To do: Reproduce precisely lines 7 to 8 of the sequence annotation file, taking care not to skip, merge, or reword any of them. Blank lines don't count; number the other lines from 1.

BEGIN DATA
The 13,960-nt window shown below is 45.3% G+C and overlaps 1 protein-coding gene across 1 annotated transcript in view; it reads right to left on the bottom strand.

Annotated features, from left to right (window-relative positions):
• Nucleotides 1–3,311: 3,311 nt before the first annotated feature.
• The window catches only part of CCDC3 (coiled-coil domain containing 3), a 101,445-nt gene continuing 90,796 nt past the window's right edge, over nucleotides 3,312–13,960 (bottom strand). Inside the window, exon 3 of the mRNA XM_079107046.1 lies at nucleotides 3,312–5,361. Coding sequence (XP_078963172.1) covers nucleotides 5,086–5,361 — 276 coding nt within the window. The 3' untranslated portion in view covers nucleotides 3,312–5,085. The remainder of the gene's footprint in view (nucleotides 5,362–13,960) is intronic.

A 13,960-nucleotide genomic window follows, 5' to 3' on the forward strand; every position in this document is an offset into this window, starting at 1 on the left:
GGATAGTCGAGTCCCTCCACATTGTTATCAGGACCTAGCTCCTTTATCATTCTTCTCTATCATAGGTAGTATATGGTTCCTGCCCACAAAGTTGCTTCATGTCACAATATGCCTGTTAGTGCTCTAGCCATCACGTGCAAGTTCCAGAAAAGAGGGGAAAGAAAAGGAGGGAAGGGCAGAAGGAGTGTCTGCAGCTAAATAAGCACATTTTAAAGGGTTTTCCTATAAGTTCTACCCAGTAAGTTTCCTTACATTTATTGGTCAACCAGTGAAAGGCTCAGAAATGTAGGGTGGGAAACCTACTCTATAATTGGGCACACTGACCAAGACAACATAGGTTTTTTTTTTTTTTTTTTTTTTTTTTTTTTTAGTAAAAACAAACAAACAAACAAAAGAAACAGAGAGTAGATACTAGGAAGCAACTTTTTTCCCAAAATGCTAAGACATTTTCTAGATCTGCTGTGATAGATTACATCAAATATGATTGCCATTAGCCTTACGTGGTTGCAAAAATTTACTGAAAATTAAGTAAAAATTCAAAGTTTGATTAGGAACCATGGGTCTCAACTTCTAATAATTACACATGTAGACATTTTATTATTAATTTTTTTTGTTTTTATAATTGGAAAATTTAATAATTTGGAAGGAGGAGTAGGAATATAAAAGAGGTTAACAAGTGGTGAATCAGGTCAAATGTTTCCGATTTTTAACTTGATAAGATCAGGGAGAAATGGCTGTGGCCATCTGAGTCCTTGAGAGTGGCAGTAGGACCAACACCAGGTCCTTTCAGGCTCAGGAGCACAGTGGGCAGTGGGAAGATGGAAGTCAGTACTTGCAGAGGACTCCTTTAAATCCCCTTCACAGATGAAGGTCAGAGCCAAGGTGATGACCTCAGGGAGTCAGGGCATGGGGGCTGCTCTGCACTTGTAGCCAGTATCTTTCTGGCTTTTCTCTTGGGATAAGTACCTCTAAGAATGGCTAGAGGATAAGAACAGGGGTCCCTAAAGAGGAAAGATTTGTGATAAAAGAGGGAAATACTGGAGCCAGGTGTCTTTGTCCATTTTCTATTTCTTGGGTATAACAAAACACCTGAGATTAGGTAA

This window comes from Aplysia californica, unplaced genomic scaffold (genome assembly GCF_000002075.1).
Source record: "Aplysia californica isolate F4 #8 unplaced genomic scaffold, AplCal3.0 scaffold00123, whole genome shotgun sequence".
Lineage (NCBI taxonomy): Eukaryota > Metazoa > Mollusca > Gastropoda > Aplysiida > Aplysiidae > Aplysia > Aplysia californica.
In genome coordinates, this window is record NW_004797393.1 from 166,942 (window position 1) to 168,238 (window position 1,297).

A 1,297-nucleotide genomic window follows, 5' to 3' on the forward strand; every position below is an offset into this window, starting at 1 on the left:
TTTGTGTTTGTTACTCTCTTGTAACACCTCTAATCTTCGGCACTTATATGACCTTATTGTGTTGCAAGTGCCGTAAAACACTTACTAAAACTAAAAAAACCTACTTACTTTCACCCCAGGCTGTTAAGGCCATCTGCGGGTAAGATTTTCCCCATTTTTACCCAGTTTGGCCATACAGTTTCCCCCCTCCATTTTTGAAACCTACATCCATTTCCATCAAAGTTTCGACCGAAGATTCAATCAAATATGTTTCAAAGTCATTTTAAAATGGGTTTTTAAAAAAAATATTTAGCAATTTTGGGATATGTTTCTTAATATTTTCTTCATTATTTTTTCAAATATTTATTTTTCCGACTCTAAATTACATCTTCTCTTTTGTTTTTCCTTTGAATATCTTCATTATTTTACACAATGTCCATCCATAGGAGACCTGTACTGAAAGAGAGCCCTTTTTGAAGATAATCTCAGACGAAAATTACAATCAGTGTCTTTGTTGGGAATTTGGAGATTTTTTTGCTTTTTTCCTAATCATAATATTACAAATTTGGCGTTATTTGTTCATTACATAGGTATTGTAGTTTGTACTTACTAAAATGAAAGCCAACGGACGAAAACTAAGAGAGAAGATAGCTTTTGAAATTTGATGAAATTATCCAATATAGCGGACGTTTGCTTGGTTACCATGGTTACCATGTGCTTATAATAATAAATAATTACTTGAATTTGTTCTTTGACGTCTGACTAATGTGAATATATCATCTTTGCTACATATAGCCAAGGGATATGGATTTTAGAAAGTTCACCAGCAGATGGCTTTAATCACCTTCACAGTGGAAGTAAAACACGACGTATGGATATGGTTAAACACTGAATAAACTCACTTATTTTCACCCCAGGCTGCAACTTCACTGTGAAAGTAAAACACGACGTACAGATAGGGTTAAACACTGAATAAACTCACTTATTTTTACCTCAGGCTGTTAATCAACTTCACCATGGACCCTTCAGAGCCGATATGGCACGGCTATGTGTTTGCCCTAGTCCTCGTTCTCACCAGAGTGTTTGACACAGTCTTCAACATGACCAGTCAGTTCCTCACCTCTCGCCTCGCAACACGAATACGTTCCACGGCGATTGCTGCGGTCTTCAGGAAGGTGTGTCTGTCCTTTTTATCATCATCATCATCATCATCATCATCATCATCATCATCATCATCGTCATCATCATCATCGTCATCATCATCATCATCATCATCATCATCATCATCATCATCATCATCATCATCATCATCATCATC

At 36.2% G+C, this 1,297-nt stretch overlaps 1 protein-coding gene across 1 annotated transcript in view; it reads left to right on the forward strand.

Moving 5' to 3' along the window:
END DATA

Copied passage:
This window comes from Aplysia californica, unplaced genomic scaffold (genome assembly GCF_000002075.1).
Source record: "Aplysia californica isolate F4 #8 unplaced genomic scaffold, AplCal3.0 scaffold00123, whole genome shotgun sequence".